When CarMax, the nation’s largest seller of used vehicles, claims each of its “Quality Certified” cars has undergone a “125+ point inspection,” and that only 1-in-3 of the cars it considers is accepted for sale, you might assume this means it isn’t selling recalled vehicles. This is not always true, and a coalition of consumer advocacy groups allege that it’s a case of deceptive marketing.
Citing this NY Times article from May 2014, the coalition of 11 different groups — led by Consumers for Auto Reliability and Safety, and including our colleagues at Consumers Union — have filed a petition [PDF] with the Federal Trade Commission asking it to investigate CarMax’s practice of marketing quality-control while still selling vehicles that require repairs.
“It is inherently deceptive for an auto dealer to represent that its vehicles have passed a rigorous inspection, while failing to take even the most basic step of checking the vehicle’s safety recall status in order to identify known safety defects that have triggered a federal safety recall, and ensuring that the safety recall repairs have been performed, prior to selling the vehicle to a consumer,” reads the petition.
The petitioners claim that CarMax’s marketing — which makes a big deal out of the aforementioned “125+ point inspection,” a 12-hour “renewal” process, and its rejection of vehicles with frame or fire damage — “tend to lull car buyers into a false sense of security.”
See, while it’s illegal for consumers to sell recalled microwaves, blenders, or other products, the folks at the National Highway Traffic Safety Administration lack the authority to actually force people people to fix recalled vehicles before they are sold or rented.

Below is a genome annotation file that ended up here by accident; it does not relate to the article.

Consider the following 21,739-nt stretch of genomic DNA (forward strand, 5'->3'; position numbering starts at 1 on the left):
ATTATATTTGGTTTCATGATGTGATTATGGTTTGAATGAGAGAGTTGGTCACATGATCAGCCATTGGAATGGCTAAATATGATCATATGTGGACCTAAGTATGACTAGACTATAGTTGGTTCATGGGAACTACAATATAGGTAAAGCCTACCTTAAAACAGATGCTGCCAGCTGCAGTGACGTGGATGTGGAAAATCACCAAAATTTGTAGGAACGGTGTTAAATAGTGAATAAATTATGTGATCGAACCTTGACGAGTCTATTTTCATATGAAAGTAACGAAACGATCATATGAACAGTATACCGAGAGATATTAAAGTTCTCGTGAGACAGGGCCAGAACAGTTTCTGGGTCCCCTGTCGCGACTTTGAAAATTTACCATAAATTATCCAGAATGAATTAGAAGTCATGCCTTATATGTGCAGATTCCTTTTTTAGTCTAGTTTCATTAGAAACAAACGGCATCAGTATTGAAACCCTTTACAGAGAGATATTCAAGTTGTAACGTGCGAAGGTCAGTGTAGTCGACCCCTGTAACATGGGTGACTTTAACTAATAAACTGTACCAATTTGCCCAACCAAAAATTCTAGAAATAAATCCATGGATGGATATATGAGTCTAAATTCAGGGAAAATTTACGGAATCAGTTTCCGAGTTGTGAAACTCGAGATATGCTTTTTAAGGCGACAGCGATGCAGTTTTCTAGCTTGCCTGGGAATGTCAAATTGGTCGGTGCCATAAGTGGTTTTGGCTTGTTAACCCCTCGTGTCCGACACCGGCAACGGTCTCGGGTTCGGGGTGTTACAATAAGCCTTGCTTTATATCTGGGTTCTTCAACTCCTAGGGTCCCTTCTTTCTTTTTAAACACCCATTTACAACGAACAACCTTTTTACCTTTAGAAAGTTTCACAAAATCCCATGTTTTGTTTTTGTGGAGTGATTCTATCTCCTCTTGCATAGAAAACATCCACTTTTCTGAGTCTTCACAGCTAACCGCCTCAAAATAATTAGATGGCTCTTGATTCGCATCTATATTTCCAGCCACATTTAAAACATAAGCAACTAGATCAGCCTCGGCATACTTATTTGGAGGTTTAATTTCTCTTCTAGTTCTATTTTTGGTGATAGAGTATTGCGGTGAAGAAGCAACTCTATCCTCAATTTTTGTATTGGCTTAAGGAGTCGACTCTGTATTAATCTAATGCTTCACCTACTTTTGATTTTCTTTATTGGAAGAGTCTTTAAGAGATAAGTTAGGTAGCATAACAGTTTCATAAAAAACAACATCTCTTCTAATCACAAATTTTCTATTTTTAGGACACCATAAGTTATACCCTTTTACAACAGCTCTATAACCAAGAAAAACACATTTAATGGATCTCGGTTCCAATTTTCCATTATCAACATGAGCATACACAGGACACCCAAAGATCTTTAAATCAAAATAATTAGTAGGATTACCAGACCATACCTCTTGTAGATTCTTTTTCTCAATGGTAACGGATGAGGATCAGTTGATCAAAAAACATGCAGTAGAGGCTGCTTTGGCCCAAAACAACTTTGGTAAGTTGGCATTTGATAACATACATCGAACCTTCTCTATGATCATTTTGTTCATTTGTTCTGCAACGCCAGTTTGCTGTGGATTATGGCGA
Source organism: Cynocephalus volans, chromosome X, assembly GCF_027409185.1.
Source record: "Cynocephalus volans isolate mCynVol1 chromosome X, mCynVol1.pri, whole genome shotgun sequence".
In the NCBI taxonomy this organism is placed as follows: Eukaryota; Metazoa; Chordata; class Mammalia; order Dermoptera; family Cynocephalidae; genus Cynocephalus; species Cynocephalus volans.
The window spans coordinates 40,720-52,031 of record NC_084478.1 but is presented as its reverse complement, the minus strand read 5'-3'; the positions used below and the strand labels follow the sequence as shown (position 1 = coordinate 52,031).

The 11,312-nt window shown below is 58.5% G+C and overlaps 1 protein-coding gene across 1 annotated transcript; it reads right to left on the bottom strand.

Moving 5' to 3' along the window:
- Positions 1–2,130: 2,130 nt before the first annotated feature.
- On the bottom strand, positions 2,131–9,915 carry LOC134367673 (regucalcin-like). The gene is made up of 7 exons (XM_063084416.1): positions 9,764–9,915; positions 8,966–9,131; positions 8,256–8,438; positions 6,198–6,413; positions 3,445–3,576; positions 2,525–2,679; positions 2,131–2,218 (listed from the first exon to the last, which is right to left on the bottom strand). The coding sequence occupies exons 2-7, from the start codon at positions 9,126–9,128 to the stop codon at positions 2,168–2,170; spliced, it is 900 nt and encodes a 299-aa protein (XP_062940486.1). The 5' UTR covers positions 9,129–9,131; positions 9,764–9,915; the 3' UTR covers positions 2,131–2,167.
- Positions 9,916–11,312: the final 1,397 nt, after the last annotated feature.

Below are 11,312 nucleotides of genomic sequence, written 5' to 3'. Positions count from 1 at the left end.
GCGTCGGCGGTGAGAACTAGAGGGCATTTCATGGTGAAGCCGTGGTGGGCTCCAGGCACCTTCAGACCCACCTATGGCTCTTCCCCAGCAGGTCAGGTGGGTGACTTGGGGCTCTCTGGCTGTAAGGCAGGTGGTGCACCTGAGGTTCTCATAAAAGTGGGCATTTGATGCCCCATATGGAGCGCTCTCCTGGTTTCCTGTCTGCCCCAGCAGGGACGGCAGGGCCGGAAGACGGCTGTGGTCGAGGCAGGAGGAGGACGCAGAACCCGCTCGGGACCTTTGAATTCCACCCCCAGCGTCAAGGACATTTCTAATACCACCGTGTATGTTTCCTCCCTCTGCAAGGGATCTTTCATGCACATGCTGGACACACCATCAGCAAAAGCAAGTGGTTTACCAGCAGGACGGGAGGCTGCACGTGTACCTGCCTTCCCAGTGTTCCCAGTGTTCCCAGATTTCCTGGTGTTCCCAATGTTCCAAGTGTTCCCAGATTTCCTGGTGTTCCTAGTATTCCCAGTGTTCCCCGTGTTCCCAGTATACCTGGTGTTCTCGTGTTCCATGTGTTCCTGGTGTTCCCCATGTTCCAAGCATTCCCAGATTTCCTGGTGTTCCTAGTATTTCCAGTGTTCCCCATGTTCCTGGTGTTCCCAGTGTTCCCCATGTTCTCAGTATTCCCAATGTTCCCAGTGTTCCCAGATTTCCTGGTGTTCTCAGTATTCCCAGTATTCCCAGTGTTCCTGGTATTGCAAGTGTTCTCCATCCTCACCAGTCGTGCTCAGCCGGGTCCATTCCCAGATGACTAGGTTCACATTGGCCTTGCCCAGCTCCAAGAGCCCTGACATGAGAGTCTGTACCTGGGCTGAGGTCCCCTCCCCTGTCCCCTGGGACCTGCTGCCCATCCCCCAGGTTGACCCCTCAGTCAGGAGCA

CarMax and others oppose NHTSA’s recommendation to Congress that it make it against the law for dealerships to sell un-repaired recalled vehicles. The company is also trying to shoot down legislation in California that would make it the first state to ban the sale of recalled cars until they’ve been fixed.
Thus, the petitioners have asked the FTC to look through the millions of cars already sold by CarMax to determine how many recalled vehicles were sold, then notify the owners of those vehicles that they purchased cars with unresolved recall issues.
So even if CarMax decided not to sell a recalled vehicle, it would just send that car over to another seller who could sell it without revealing that there might be a safety issue.
We reached out to CarMax for a comment on the petition.
The company explained that it doesn’t do recall repairs because “New car manufacturers do not give used car retailers, including CarMax, the authority to complete recall repairs.”
However, that doesn’t explain why CarMax wouldn’t just take a recalled vehicle to a dealership and get the necessary repairs done, as it would be free of charge.
CarMax also tells Consumerist that it “provides the necessary information for customers to register their vehicle with the manufacturer to determine if it has an open recall and be notified about future recalls,” without explaining why it doesn’t do these easy checks and then tell the customer about the recall when he or she is purchasing the car.
With regard to its opposition to legislative and regulatory actions that would prohibit the sale of recalled vehicles, CarMax says it “supports federal legislation that requires used car retailers to fix recalls so long as the legislation also mandates that manufacturers fully enable used car retailers to make the repairs. The legislation should require manufacturers give used car retailers all recall notices, the same diagnostic and repair information, and the tools and parts that manufacturers make available to their franchise dealers.”
The odds of such legislation — which would seem to require that every car company to provide proprietary information, parts, training and certification to used car dealers — ever passing are about as good as the odds of me starting at third base for the Phillies.